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{| class="mw-collapsible mw-collapsed" style = "text-align:left;"
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!Step 2: &nbsp;
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|-
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|Now we observe that the zero is at (1, 0), and proceed by looking at the intervals created by removing x = -1 and x = 1. This creates 3 intervals: <math>(-\infty, -1)</math>, <math>(-1, 1)</math>, and <math>(1, \infty)</math>
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|}
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{| class="mw-collapsible mw-collapsed" style = "text-align:left;"
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!Step 3: &nbsp;
 
|-
 
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|d) True. <math>cos^2(x) - cos(x) = 0</math> has multiple solutions.
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|Now pick a number from each interval: -2, 0, 2 and find the value of the function for each number selected.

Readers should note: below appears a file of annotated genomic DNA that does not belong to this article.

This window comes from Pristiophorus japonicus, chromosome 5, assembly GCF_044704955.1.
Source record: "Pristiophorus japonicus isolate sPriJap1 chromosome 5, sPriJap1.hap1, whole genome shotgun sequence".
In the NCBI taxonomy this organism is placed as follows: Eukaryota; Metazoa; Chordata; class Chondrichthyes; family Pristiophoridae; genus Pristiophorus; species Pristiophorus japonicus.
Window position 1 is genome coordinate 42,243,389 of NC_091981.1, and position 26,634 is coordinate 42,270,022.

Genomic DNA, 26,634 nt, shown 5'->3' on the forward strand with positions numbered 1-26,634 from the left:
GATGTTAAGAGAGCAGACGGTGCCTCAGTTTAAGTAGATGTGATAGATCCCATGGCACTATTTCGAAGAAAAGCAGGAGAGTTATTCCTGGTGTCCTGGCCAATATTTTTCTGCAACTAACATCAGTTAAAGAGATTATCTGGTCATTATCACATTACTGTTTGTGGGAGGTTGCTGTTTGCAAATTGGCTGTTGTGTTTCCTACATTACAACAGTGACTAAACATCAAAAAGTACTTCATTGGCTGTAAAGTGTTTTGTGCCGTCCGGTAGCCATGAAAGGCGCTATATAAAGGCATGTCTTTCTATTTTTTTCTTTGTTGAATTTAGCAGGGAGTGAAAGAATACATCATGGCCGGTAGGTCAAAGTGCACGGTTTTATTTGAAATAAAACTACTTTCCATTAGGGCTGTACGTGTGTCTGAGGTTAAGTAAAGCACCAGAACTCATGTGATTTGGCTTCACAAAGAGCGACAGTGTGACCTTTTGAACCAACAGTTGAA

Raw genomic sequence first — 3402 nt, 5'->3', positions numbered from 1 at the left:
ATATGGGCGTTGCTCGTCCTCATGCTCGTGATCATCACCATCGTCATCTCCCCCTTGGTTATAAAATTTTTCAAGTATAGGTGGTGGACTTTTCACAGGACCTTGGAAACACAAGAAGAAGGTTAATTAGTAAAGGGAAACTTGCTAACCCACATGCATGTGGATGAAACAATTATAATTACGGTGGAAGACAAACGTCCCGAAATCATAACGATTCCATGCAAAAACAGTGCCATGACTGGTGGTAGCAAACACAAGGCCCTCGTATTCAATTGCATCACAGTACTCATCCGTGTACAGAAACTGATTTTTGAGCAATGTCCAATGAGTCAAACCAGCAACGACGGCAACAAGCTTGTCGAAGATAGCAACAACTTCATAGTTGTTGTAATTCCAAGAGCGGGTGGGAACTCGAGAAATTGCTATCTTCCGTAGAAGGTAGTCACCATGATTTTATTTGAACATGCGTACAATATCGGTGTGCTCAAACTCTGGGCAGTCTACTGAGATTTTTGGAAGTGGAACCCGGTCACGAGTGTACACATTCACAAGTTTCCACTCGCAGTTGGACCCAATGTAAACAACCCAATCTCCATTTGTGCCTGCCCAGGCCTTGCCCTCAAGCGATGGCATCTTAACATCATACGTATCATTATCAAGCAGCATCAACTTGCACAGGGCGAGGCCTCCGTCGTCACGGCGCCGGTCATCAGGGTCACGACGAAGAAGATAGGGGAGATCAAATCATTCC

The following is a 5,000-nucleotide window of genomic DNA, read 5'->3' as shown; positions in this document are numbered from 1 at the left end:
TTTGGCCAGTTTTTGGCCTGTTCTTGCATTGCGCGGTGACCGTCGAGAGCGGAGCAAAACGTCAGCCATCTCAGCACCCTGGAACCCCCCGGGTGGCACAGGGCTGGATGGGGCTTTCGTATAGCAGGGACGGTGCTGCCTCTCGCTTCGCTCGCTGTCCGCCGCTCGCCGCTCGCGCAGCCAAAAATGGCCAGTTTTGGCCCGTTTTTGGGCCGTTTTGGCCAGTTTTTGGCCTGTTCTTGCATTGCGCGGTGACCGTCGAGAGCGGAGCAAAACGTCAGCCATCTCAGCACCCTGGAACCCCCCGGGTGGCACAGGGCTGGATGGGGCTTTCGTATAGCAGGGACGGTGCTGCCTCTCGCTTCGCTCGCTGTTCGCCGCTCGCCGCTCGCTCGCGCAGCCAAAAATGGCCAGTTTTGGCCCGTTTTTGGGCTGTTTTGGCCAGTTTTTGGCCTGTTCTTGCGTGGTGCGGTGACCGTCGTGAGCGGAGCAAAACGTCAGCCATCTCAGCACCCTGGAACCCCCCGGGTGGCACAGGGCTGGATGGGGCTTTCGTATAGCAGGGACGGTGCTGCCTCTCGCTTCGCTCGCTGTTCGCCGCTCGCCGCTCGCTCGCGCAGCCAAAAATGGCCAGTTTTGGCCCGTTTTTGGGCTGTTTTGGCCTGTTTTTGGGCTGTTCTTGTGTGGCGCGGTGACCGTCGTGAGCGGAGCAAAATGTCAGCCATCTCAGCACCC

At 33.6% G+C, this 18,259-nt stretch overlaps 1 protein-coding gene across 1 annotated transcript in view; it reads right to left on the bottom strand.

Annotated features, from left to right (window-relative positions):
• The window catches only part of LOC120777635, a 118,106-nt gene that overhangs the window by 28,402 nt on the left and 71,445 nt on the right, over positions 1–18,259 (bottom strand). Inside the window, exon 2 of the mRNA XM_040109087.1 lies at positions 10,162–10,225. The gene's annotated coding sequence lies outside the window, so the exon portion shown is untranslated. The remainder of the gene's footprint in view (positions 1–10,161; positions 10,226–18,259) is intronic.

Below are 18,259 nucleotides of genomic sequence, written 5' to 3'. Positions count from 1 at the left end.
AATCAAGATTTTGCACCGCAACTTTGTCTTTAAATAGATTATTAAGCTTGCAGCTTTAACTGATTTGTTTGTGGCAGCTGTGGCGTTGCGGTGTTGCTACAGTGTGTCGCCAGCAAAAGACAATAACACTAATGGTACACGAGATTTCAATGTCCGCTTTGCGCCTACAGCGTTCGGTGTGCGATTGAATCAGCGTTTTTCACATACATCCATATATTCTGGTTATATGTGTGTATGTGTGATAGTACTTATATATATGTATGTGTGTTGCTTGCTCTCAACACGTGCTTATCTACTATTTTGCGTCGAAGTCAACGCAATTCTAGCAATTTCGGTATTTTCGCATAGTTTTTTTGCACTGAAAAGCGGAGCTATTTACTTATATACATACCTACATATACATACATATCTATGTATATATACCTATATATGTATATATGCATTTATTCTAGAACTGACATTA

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|e) True.
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|<math>x = -2:</math> &nbsp;&nbsp;&nbsp; <math>\frac{-2 -1}{2(-2) + 2} = \frac{3}{2}</math>
 
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|f) False.  
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|<math>x = 0:</math> &nbsp;&nbsp;&nbsp; <math>\frac{-1}{2}</math>
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|-
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|<math>x = 2:</math> &nbsp;&nbsp;&nbsp; <math>\frac{2 - 1}{2(2) + 2} = \frac{1}{6}</math>
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|}